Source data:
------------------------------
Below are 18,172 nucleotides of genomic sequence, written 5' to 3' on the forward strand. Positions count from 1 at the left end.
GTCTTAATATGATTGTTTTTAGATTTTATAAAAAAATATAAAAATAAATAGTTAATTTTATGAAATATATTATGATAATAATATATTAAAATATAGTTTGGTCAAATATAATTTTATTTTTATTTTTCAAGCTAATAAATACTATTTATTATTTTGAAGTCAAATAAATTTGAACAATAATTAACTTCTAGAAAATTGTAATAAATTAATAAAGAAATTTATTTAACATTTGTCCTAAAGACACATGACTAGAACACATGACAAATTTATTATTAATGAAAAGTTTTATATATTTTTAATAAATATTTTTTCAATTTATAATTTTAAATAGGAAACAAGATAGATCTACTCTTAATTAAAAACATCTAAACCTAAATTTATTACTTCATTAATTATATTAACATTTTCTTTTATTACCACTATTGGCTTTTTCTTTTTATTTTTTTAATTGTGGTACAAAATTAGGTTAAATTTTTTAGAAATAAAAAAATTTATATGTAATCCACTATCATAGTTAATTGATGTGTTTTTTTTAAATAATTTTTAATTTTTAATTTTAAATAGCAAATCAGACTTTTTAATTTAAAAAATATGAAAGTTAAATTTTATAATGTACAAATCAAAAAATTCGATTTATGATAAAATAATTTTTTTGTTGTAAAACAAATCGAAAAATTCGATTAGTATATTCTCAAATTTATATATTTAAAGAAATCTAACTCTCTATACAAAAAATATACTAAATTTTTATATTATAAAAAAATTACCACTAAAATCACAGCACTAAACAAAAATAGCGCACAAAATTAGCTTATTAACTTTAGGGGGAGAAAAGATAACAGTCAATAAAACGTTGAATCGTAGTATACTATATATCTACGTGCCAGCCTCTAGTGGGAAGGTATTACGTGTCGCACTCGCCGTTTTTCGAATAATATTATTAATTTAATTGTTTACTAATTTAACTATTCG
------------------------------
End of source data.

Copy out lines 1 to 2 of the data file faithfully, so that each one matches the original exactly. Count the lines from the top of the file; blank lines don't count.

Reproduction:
Below are 18,172 nucleotides of genomic sequence, written 5' to 3' on the forward strand. Positions count from 1 at the left end.
GTCTTAATATGATTGTTTTTAGATTTTATAAAAAAATATAAAAATAAATAGTTAATTTTATGAAATATATTATGATAATAATATATTAAAATATAGTTTGGTCAAATATAATTTTATTTTTATTTTTCAAGCTAATAAATACTATTTATTATTTTGAAGTCAAATAAATTTGAACAATAATTAACTTCTAGAAAATTGTAATAAATTAATAAAGAAATTTATTTAACATTTGTCCTAAAGACACATGACTAGAACACATGACAAATTTATTATTAATGAAAAGTTTTATATATTTTTAATAAATATTTTTTCAATTTATAATTTTAAATAGGAAACAAGATAGATCTACTCTTAATTAAAAACATCTAAACCTAAATTTATTACTTCATTAATTATATTAACATTTTCTTTTATTACCACTATTGGCTTTTTCTTTTTATTTTTTTAATTGTGGTACAAAATTAGGTTAAATTTTTTAGAAATAAAAAAATTTATATGTAATCCACTATCATAGTTAATTGATGTGTTTTTTTTAAATAATTTTTAATTTTTAATTTTAAATAGCAAATCAGACTTTTTAATTTAAAAAATATGAAAGTTAAATTTTATAATGTACAAATCAAAAAATTCGATTTATGATAAAATAATTTTTTTGTTGTAAAACAAATCGAAAAATTCGATTAGTATATTCTCAAATTTATATATTTAAAGAAATCTAACTCTCTATACAAAAAATATACTAAATTTTTATATTATAAAAAAATTACCACTAAAATCACAGCACTAAACAAAAATAGCGCACAAAATTAGCTTATTAACTTTAGGGGGAGAAAAGATAACAGTCAATAAAACGTTGAATCGTAGTATACTATATATCTACGTGCCAGCCTCTAGTGGGAAGGTATTACGTGTCGCACTCGCCGTTTTTCGAATAATATTATTAATTTAATTGTTTACTAATTTAACTATTCG